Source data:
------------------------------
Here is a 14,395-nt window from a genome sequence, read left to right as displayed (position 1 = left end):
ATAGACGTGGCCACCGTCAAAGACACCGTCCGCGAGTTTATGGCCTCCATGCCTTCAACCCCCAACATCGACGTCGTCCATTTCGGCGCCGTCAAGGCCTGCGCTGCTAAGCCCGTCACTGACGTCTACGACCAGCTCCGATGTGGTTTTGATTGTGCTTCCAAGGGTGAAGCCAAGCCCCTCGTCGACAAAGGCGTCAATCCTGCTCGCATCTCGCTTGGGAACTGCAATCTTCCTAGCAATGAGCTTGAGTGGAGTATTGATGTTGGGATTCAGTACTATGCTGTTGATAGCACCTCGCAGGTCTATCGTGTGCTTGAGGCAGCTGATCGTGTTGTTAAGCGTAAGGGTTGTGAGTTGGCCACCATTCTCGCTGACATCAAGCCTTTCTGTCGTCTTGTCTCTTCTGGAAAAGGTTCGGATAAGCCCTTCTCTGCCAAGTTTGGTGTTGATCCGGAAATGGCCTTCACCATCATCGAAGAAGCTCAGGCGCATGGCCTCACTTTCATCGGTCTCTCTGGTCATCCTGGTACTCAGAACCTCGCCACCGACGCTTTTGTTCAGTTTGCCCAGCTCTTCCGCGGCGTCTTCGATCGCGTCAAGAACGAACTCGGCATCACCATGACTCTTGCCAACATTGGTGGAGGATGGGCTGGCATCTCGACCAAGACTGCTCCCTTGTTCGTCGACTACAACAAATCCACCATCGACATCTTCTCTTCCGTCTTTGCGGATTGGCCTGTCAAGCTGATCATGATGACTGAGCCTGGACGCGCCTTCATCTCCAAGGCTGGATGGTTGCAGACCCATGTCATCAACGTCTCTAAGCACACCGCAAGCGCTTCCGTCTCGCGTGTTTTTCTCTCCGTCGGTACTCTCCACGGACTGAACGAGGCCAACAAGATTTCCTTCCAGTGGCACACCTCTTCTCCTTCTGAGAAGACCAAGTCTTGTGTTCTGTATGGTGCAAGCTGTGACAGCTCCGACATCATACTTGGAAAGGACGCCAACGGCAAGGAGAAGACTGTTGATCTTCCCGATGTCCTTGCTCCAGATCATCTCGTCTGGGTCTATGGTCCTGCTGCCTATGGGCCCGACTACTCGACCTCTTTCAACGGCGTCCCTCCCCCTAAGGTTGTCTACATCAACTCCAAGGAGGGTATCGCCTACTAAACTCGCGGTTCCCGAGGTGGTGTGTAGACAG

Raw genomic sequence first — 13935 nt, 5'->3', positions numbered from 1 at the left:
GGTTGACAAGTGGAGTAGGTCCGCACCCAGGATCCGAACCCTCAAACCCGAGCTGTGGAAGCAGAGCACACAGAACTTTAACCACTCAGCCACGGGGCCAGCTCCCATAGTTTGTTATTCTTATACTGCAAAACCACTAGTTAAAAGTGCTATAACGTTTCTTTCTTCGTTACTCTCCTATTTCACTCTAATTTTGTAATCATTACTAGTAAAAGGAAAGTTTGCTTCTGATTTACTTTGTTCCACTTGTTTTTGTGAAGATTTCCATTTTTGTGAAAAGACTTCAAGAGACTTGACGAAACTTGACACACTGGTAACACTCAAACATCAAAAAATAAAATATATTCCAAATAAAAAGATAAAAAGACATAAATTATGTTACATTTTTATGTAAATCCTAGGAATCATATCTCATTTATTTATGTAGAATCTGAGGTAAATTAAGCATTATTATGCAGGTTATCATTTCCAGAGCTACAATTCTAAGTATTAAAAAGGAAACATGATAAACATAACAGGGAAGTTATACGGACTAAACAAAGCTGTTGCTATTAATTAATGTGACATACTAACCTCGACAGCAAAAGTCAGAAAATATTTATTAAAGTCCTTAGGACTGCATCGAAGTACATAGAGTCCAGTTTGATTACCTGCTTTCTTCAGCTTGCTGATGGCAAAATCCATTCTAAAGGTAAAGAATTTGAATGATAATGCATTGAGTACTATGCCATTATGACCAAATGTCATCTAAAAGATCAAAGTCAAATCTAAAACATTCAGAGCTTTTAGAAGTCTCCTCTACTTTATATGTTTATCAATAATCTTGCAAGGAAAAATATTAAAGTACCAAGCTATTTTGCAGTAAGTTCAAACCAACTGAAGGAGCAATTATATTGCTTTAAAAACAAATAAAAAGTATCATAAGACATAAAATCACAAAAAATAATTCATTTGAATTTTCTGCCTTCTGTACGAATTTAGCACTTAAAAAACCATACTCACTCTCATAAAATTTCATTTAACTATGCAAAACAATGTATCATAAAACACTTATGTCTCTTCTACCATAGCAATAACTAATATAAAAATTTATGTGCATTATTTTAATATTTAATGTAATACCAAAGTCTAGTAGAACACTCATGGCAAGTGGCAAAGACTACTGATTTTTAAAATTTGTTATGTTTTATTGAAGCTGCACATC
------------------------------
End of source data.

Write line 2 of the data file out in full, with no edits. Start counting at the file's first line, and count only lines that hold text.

ATAGACGTGGCCACCGTCAAAGACACCGTCCGCGAGTTTATGGCCTCCATGCCTTCAACCCCCAACATCGACGTCGTCCATTTCGGCGCCGTCAAGGCCTGCGCTGCTAAGCCCGTCACTGACGTCTACGACCAGCTCCGATGTGGTTTTGATTGTGCTTCCAAGGGTGAAGCCAAGCCCCTCGTCGACAAAGGCGTCAATCCTGCTCGCATCTCGCTTGGGAACTGCAATCTTCCTAGCAATGAGCTTGAGTGGAGTATTGATGTTGGGATTCAGTACTATGCTGTTGATAGCACCTCGCAGGTCTATCGTGTGCTTGAGGCAGCTGATCGTGTTGTTAAGCGTAAGGGTTGTGAGTTGGCCACCATTCTCGCTGACATCAAGCCTTTCTGTCGTCTTGTCTCTTCTGGAAAAGGTTCGGATAAGCCCTTCTCTGCCAAGTTTGGTGTTGATCCGGAAATGGCCTTCACCATCATCGAAGAAGCTCAGGCGCATGGCCTCACTTTCATCGGTCTCTCTGGTCATCCTGGTACTCAGAACCTCGCCACCGACGCTTTTGTTCAGTTTGCCCAGCTCTTCCGCGGCGTCTTCGATCGCGTCAAGAACGAACTCGGCATCACCATGACTCTTGCCAACATTGGTGGAGGATGGGCTGGCATCTCGACCAAGACTGCTCCCTTGTTCGTCGACTACAACAAATCCACCATCGACATCTTCTCTTCCGTCTTTGCGGATTGGCCTGTCAAGCTGATCATGATGACTGAGCCTGGACGCGCCTTCATCTCCAAGGCTGGATGGTTGCAGACCCATGTCATCAACGTCTCTAAGCACACCGCAAGCGCTTCCGTCTCGCGTGTTTTTCTCTCCGTCGGTACTCTCCACGGACTGAACGAGGCCAACAAGATTTCCTTCCAGTGGCACACCTCTTCTCCTTCTGAGAAGACCAAGTCTTGTGTTCTGTATGGTGCAAGCTGTGACAGCTCCGACATCATACTTGGAAAGGACGCCAACGGCAAGGAGAAGACTGTTGATCTTCCCGATGTCCTTGCTCCAGATCATCTCGTCTGGGTCTATGGTCCTGCTGCCTATGGGCCCGACTACTCGACCTCTTTCAACGGCGTCCCTCCCCCTAAGGTTGTCTACATCAACTCCAAGGAGGGTATCGCCTACTAAACTCGCGGTTCCCGAGGTGGTGTGTAGACAG